Then there is the louche and sublime C. P. Cavafy. In 1892, at the age of 29, he took a job as a low-level clerk in the Irrigation Department of the Ministry of Public Works in Egypt. He would stay for 30 years! According to the Official Website of the Cavafy Archive, when he “was finally able to gain employment… at the Ministry of Public Works, he was hired as a temporary clerk, since his Greek citizenship excluded him from any permanent position. Being an assiduous and conscientious worker, Cavafy managed to hold this temporary position (renewed annually) for thirty years. He was always mindful of his finances, both out of necessity and out of vanity… He started working at the Alexandrian Stock Exchanges early on, and was a registered broker from 1894 to 1902.”
The most “poetic” side of Cavafy’s life—aside from his poems—were his wanderings about the streets of Alexandria after he left the office. We know what he was doing.
I’d like to conclude with James Merrill’s affectionate and counterintuitive thoughts on dear Elizabeth Bishop, who for most of her life never had any job at all, real or otherwise. The quotation below comes directly from the famous Paris Review interview that Sandy McClatchy conducted with James Merrill (Summer 1982, Issue No. 84). This is Merrill speaking:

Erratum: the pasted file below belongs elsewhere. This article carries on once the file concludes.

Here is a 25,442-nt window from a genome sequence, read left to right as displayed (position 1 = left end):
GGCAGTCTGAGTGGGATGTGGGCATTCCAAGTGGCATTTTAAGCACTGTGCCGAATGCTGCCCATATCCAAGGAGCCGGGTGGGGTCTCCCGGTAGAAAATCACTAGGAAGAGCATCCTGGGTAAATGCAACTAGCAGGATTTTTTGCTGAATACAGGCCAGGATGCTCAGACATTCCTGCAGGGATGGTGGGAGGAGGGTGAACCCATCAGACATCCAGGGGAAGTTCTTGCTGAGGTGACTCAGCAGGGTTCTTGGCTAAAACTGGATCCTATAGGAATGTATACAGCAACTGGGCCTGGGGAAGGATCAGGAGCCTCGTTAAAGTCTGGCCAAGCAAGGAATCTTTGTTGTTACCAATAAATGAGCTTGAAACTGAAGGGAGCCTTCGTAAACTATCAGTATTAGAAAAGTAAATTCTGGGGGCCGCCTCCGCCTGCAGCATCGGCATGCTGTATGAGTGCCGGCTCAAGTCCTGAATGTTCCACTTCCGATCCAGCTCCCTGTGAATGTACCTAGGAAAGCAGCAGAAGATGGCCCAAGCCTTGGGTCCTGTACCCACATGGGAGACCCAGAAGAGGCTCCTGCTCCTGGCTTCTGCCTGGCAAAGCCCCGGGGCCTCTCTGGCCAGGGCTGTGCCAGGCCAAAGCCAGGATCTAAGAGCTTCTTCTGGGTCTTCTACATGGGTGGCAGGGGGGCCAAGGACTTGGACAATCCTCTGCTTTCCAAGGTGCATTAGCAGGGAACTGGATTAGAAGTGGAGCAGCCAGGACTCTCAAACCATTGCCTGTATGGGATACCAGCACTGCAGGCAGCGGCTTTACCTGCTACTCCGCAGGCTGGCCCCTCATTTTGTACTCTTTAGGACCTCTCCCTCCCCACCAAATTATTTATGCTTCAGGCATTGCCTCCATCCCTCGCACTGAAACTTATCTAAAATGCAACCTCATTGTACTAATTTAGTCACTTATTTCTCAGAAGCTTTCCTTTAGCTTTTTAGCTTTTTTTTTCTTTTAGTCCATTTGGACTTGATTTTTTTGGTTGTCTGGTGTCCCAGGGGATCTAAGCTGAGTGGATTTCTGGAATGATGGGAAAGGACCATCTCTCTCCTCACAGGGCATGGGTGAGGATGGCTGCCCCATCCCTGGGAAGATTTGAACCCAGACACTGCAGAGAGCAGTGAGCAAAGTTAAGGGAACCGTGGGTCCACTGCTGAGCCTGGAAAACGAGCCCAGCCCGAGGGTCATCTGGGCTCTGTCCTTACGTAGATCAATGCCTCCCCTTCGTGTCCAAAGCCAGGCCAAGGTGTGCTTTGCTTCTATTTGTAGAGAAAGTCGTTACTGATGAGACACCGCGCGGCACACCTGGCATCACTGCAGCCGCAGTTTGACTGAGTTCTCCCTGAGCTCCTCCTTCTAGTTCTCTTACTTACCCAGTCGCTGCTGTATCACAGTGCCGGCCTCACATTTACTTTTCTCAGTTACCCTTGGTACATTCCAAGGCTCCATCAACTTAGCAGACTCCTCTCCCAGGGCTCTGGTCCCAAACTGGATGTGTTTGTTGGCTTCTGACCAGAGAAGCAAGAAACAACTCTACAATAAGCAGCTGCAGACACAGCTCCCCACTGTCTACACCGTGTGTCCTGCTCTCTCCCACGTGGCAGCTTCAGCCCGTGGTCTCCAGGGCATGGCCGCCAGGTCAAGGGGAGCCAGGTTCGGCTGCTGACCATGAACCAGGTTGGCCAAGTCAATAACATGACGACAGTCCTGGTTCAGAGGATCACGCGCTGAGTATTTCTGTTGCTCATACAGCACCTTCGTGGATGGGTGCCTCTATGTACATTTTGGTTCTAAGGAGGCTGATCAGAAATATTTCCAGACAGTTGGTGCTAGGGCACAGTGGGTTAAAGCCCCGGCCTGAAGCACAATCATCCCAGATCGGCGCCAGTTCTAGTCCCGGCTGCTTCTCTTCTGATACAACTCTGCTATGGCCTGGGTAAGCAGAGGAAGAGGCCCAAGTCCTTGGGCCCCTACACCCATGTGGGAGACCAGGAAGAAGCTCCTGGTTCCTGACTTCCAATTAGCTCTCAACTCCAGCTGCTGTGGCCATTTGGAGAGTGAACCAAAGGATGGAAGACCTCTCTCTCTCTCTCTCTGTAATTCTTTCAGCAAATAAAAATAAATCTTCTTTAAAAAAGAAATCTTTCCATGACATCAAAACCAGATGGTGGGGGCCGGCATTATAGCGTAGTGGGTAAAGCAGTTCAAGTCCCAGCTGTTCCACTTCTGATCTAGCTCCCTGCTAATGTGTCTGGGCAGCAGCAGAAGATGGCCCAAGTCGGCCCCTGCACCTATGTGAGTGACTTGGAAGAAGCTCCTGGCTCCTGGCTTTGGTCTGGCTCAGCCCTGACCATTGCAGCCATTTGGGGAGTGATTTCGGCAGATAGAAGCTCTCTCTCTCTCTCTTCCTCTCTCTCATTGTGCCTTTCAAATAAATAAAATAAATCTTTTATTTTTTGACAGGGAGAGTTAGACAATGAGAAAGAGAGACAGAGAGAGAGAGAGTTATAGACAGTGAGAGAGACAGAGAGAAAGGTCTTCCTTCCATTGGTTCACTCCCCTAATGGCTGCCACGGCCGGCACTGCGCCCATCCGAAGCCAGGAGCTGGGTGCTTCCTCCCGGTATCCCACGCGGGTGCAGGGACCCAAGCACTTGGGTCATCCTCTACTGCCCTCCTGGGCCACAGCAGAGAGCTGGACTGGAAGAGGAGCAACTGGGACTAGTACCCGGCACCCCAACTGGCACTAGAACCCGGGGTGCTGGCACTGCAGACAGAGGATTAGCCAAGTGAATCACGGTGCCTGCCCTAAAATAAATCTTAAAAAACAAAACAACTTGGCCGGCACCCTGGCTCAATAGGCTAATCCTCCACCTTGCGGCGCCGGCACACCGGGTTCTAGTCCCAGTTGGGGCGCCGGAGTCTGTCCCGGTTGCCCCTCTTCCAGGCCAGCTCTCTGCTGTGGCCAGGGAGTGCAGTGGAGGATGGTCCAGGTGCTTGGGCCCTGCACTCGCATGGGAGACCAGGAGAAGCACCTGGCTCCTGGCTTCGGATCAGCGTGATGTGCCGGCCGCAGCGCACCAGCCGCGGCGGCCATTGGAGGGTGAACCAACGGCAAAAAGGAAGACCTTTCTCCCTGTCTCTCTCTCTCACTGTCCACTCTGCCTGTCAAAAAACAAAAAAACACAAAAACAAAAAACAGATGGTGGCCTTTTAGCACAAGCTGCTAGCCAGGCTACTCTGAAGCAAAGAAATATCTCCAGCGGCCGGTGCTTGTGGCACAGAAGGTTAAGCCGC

“Oh, I suppose I’ve learned things about writing, technical things, from each of them [Stevens, Auden, Bishop, a few others]. Auden’s penultimate rhyming, Elizabeth’s way of contradicting something she’s just said, Stevens’s odd glamorizing of philosophical terms. Aside from all that, what I think I really wanted was some evidence that one didn’t have to lead a “literary” life—belong to a ghetto of “creativity.” That one could live as one pleased, and not be shamefaced in the glare of renown (if it ever came) at being an insurance man or a woman who’d moved to Brazil and played samba records instead of discussing X’s latest volume. It was heartening that the best poets had this freedom. Auden did lead a life that looked literary from a distance, though actually I thought it was more a re-creation of school and university days: much instruction, much giggling, much untidiness. Perhaps because my own school years were unhappy for extracurricular reasons I didn’t feel completely at ease with all that… It was du côté de chez Elizabeth, though, that I saw the daily life that took my fancy even more, with its kind of random, Chekhovian surface, open to trivia and funny surprises, or even painful ones, today a fit of weeping, tomorrow a picnic. I could see how close that life was to her poems, how much the life and the poems gave to one another. I don’t mean I’ve “achieved” anything of the sort in my life or poems, only that Elizabeth had more of a talent for life—and for poetry—than anyone else I’ve known, and this has served me as an ideal.”I sign off today on that happy note.